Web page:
Even after passing away from cancer last December 6, the Puerto Rican transgender actress and singer Holly Woodlawn is solidifying her legacy as a philanthropist. Her estate has established the Holly Woodlawn Memorial Fund for Transgender Youth at the Los Angeles LGBT Center.
“Holly Woodlawn’s last wish was to establish a legacy in her name for youth at risk,” says the Center’s Chief Development Officer Bill McDermott in a statement to The Advocate. The fund, a joint project of Woodlawn’s estate and the Center, will benefit a number of its programs, including Trans Pride L.A., Trans* Lounge, Transgender Economic Empowerment Project, and its trans health care services.
“At a time when trans people globally are victimized or killed for simply being their true selves, this fund will help to empower and inspire trans youth to be relentless, courageous, and strong,” said McDermott.
Woodlawn’s seed money of $25,000 will help the Center expand its already significant work for youth. According to the statement, the Center is the nation’s largest provider of services for LGBT youth.
Woodlawn was one of the gay pop artist Andy Warhol’s most well-known transgender muses. Woodlawn’s sassily satirical acting and singing have moved audiences in scores of films, television episodes, and cabaret appearances since she first appeared in the 1970 film Trash (directed by Paul Morrissey) as the witty, feline girlfriend of the sultry brooding bisexual performer Joe Dallesandro.
As her 1991 memoir A Low Life in High Heels: The Holly Woodlawn Story makes clear, before Woodlawn became an underground movie star, she faced many of the same struggles that befall low-income LGBT youth. Born to an American soldier of German descent and a Latina mother in Juana Díaz, Puerto Rico in 1946, Woodlawn moved to Miami Beach, Florida as a child. At age 15, she changed her first name to Holly after watching Breakfast at Tiffany’s and her last name to Woodlawn after seeing a sign of the same name in a television episode of I Love Lucy. Then she hitchhiked from Miami Beach to New York City where she endured homelessness.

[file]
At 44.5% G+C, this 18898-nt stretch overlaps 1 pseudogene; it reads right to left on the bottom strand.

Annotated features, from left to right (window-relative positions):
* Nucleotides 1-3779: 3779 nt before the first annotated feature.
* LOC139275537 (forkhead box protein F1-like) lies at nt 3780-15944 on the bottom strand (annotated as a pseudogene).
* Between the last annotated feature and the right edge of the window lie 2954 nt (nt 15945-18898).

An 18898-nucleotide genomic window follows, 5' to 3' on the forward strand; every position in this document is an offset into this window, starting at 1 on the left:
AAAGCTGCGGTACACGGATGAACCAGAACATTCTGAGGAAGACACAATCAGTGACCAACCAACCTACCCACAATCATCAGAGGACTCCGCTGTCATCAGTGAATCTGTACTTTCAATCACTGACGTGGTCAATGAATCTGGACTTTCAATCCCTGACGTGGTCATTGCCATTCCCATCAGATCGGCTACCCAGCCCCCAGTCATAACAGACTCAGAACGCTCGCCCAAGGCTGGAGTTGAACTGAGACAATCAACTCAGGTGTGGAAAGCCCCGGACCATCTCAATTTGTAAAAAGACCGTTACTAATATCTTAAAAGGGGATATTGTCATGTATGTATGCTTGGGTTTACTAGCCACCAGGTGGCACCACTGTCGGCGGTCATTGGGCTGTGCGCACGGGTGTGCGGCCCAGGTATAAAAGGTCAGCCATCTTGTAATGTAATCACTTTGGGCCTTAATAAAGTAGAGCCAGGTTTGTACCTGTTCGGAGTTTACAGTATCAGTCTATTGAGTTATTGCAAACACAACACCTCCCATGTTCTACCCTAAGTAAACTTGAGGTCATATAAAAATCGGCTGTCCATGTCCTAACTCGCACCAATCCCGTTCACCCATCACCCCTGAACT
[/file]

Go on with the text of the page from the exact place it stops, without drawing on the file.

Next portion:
“I was 15 years old and failing at high school in Miami Beach because I was too busy partying. I was supposed to go to summer school to catch up and really didn’t want to, so I joined some of these Cuban queens to go to New York. I hocked some jewelry and we made it all the way to Georgia, where the money ran out and we had to hitchhike the rest of the way,” said Woodlawn in The Guardian.
At the age of 23, Woodlawn was at the Stonewall Inn when New York City police officers raided the bar and she joined the riots that helped initiate contemporary LGBT rights movements. (As the oldest, continuously active LGBT publication in the United States founded two years before the riots, The Advocate, with the help of the New York Mattachine Society, covered the incident within its September 1969 issue.)
Soon after moving to New York, Woodlawn’s struggles were temporarily over. At a 1968 screening of the film Flesh directed by Paul Morrissey (a steamy foray into male hustling starring Dallesandro), Woodlawn met Warhol and her career on stage and screen took off. She appeared in cabaret dates at Max’s Kansas City, worked as a fashion model at Saks, and began medically transitioning with hormones in the 1970s.
But, like many trans youth, Woodlawn struggled to support herself as a gender variant woman, and she was arrested in Puerto Rico for shoplifting and imprisoned in the men’s facility of Rikers Island in New York City after her trans identity was discovered during her impersonation of the wife of the French ambassador to the United Nations.
Like a cat, Woodlawn always landed on her feet, appearing in the late 1970s and 1980s as an in-demand cabaret singer at The Palladium, at Gabriel Rotello’s Downtown Dukes and Divas revues, and in productions like Vain Victory by Jackie Curtis. She also performed in a string of musicals by the Scott Wittman and Marc Shaiman. Woodlawn kept performing until shortly before her death. Last year Woodlawn appeared in two episodes of the Amazon hit show, Transparent.
Donations to The Holly Woodlawn Memorial Fund may be made online at Lalgbtcenter.org/holly or by calling 323-993-8931.
For more information about the Center’s Transgender Economic Empowerment Project, visit Lalgbtcenter.org/teep.